[15] Id. at 29.  Writes LDF, “As the legislative history of the Equal Employment Opportunity Act of 1972, Pub. L. No. 92-261, 86 Stat. 103 (codified as amended at 42 U.S.C. § 2000e et seq.) reveals, Congress rebuffed an amendment to Title VII that would have restricted private class suits.  See 118 Cong. Rec. 7168 (1972) (statement of Sen. Williams) (‘A provision limiting class actions was contained in the House bill and specifically rejected by the Conference Committee.’).  Rather, Congress ‘agree[d] with the courts that Title VII actions are by their very nature class complaints, and that any restriction on such actions would greatly undermine the effectiveness of Title VII.’  S. Rep. No. 92-415, at 27 (1971), reprinted in Subcomm. on Labor of the Senate Comm. on Labor and Public Welfare, 92d Cong., 2d Sess., Legislative History of the Equal Employment Opportunity Act of 1972, at 436 (1972); see also, Judith J. Johnson, Rebuilding the Barriers: The Trend in Employment Discrimination Class Actions, 19 Colum. Hum. Rts. L. Rev. 1, 5 (1987) (describing the legislative history of the rejected provision).  When Congress again strengthened Title VII’s protections in the Civil Rights Act of 1991, it rejected concerns about the scope of relief that could result from applying to class actions a new provision allowing for compensatory and punitive damages. See Civil Rights Act of 1991, Pub. L. No. 102-166, § 102(a)(1), (b), 105 Stat. 1071, 1072 (codified at 42 U.S.C. § 1981a(a)(1), (b)); cf. H.R. Rep. No. 102-40(II) at 68 (1991), reprinted in1991 U.S.C.C.A.N. 694, 754 (dissenting views of Rep. Henry Hyde et al.).”  LDF Brief at 29-30, http://www.americanbar.org/content/dam/aba/publishing/preview/publiced_p....

[16] Id. at 30.  See Equal Credit Opportunity Act (ECOA), Pub. L. No. 93-495, Title V, 88 Stat. 1521 (1974) (codified as amended at 15 U.S.C. § 1691 et seq.), and Equal Credit Opportunity Act Amendments of 1976, Pub. L. No. 94-239, §§ 2, 6, 90 Stat. 251, 253 (codified as amended at 15 U.S.C. §§ 1691, 1691e).  Notes LDF, “Although Congress simultaneously augmented public enforcement resources, the Senate Report emphasized that ‘the chief enforcement tool . . . will continue to be private actions for actual and punitive damages’ and stressed the importance of class treatment in such private actions.  S. Rep. No. 94-589, at 13-14 (1976), reprinted in 1976 U.S.C.C.A.N. 403, 415-16.”  LDF Brief at 30-1, http://www.americanbar.org/content/dam/aba/publishing/preview/publiced_p....

[17] Writes LDF, “[E]mployment discrimination…‘persists in far too many industries and occupations.’  See, e.g., Devah Pager et al., Discrimination in a Low-Wage Labor Market: A Field Experiment, 74 Am. Soc. Rev. 777, 792-93 (2009) (finding that African-American applicants were half as likely as equally qualified white applicants to receive a callback interview or job offer, and minority applicants without criminal records fared no better than white applicants with records); Marianne Bertrand & Sendhil Mullainathan, Are Emily and Greg More Employable Than Lakisha and Jamal? A Field Experiment on Labor Market Discrimination, 94 Am. Econ. Rev. 991, 992 (2004) (finding that applicants with distinctively white-sounding names received 50% more callbacks for interviews than equally qualified applicants with distinctively African-American names, and the gap widened for applicants with better resumes).”  LDF Brief at 8, http://www.americanbar.org/content/dam/aba/publishing/preview/publiced_p....

[18] Id. at 8

[19] Davis v. Eastman Kodak Co., Nos. 6:04-cv-6098, 6:07-cv-6512 (W.D.N.Y. Sept. 3, 2010).

[20] Curtis-Bauer v. Morgan Stanley & Co., No. 3:06-cv-3903, 2008 WL 4667090 (N.D. Cal. Oct. 22, 2008).

[21] Warren v. Xerox Corp., No. 1:01-cv-2909, 2008 WL 4371367 (E.D.N.Y. Sept. 19, 2008).

[22] Tucker v. Walgreen Co., Nos. 3:05-cv-440, 3:07-cv-172 (S.D. Ill. Mar. 24, 2008).

[23] Satchell v. FedEx Corp., Nos. 3:03-cv-2659, 3:03-cv-2878 (N.D. Cal. Aug. 14, 2007).

[24] McReynolds v. Sodexho Marriott Servs., Inc., No. 1:01-cv-0510 (D.D.C. Aug. 10, 2005).

[25] Gonzalez v. Abercrombie & Fitch Stores, Inc., Nos.3:04-cv-2817, 3:04-cv-4730, 3:04-cv-4731 (N.D. Cal. Apr. 15, 2005).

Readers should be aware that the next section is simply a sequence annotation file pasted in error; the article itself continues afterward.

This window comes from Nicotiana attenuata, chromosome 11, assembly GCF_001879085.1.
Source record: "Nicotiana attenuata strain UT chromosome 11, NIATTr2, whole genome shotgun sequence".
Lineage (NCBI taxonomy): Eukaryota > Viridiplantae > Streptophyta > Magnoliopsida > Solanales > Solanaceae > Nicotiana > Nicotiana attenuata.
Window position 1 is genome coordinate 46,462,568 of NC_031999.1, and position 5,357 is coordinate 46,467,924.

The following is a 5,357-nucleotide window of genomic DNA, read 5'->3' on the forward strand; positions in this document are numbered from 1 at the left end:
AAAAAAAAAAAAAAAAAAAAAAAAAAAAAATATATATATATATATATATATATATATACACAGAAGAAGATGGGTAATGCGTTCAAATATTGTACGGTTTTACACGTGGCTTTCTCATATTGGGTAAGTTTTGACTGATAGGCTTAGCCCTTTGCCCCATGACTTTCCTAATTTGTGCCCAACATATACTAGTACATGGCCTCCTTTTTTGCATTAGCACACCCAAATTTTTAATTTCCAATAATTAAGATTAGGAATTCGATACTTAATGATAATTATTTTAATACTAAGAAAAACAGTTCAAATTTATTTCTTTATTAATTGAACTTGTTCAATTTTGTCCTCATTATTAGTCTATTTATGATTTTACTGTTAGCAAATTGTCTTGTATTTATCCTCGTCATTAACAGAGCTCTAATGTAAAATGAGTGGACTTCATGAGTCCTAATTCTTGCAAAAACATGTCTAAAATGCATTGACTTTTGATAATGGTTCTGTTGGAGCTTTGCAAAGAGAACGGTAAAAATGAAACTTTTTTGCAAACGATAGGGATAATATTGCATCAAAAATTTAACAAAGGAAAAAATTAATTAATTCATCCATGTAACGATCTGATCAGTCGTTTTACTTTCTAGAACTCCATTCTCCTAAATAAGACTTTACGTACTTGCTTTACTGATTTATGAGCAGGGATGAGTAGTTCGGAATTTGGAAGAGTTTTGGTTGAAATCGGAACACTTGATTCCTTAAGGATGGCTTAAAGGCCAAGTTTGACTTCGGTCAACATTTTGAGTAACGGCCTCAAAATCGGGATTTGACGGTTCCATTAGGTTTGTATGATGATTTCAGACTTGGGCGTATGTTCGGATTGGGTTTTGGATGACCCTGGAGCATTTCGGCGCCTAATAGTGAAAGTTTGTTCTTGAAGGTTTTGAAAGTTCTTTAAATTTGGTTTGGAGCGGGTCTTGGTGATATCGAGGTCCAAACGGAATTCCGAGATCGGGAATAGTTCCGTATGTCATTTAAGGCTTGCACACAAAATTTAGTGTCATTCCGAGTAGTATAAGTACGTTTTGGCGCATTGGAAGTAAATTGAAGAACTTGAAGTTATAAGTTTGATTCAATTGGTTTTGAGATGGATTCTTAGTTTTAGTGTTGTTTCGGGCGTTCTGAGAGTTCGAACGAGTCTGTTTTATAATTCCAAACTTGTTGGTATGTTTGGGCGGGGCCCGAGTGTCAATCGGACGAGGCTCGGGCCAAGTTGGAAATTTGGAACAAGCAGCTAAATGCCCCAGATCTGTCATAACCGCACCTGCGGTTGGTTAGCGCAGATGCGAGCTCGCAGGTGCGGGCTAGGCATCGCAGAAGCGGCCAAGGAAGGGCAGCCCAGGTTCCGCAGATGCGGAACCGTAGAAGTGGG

[26] Ingram v. Coca-Cola Co., 200 F.R.D. 685 (N.D. Ga. 2001).

[27] Butler v. Home Depot, Inc., No. 3:94-cv-4335 (N.D. Cal. Jan. 14, 1998).

[28] McClain v. Lufkin Industries, Inc., 519 F.3d 264, 272 (5th Cir. 2008). 

[29] McClain v. Lufkin Indus., No. 9:97-cv-63, 2005 U.S. Dist. LEXIS 42545, at *32-33 (E.D. Tex. Jan. 13, 2005), aff’d in relevant part, 519 F.3d 264 (5th Cir. 2008).

[30] Roberts v. Texaco, Inc., 979 F. Supp. 185, 189-93, 197-198 (S.D.N.Y. 1997).

[31]  See University of Michigan Law School Civil Rights Clearinghouse, “Case Profile: Haynes v. Shoney’s, Inc. – Case Summary,” http://www.clearinghouse.net/detail.php?id=10711.

[32] LDF Brief at 9-10, citing Haynes v. Shoney’s, Inc., No. 3:89-cv-30093, 1992 WL 752127, at 2, 20 (N.D. Fla. June 22, 1992) (certifying class action); see also Haynes v. Shoney’s, Inc., No. 3:89-cv-30093, 1993 WL 19915, at 6-7 (N.D. Fla. Jan. 25, 1993) (approving consent decree requiring, among other things, $105 million in relief to class members and significant corporation-wide reforms), http://www.americanbar.org/content/dam/aba/publishing/preview/publiced_p....

[33] Newman v. Piggie Park Enterprises, Inc., 390 U.S. 400, 400-02 (1968).

[34] Havens Realty Corp. v. Coleman, 455 U.S. 363, 366-70 (1982).

[35] Buycks-Roberson v. Citibank Fed. Sav. Bank, 162 F.R.D. 322, 325-28 (N.D. Ill. 1995).

[36] See, e.g., Jacob S. Rugh & Douglas S. Massey, Racial Segregation and the American Foreclosure Crisis, 75 Am. Soc. Rev. 629, 632-34,644-46 (2010); Debbie Gruenstein Bocian et al., Race, Ethnicity and Sub-prime Home Loan Pricing, 60 J. Econ. & Bus. 110, 121-23 (2008).  For example, in July 2011, a federal court approved a nationwide class settlement on behalf of African-American and Hispanic borrowers.  Ramirez v. Greenpoint Mortgage Funding, Inc., No. 3:08-cv-369 (settlement approved July 12, 2011), http://docs.justia.com/cases/federal/district-courts/california/candce/3:2008cv00369/199525/247/0.pdf?1303170363.  The victims alleged “that a mortgage lender violated the Equal Credit Opportunity Act (ECOA), 15 U.S.C. § 1691, and the Fair Housing Act (FHA), 42 U.S.C. § 3605, ‘by giving its authorized brokers discretion to mark up the price of wholesale mortgage loans, a policy that led minority borrowers to be charged disproportionately high rates compared to similarly situated whites.’  Ramirez v. Greenpoint Mortgage Funding, Inc., No. 3:08-cv-369, 2010 WL 2867068, at 1 (N.D. Cal. July 20, 2010); see also Ramirez v. Greenpoint Mortgage Funding, Inc., 633 F. Supp. 2d 922, 924 (N.D. Cal. 2008) (denying mortgage company’s motion to dismiss).”  LDF Brief at 12, http://www.americanbar.org/content/dam/aba/publishing/preview/publiced_p....

[37] LDF Brief at 12-13, citing DeHoyos v. Allstate Corp., 240 F.R.D. 269, 275, 331 (W.D. Tex. 2007), http://www.americanbar.org/content/dam/aba/publishing/preview/publiced_p....

[38] Id. at 12-13, citing DeHoyos v. Allstate Corp., 240 F.R.D. 269, 275, 330-331 (W.D. Tex. 2007); DeHoyos v. Allstate Corp., 345 F.3d 290 (5th Cir. 2003) (affirming denial of the insurer’s motion to dismiss).

[39] Id. at 13-14.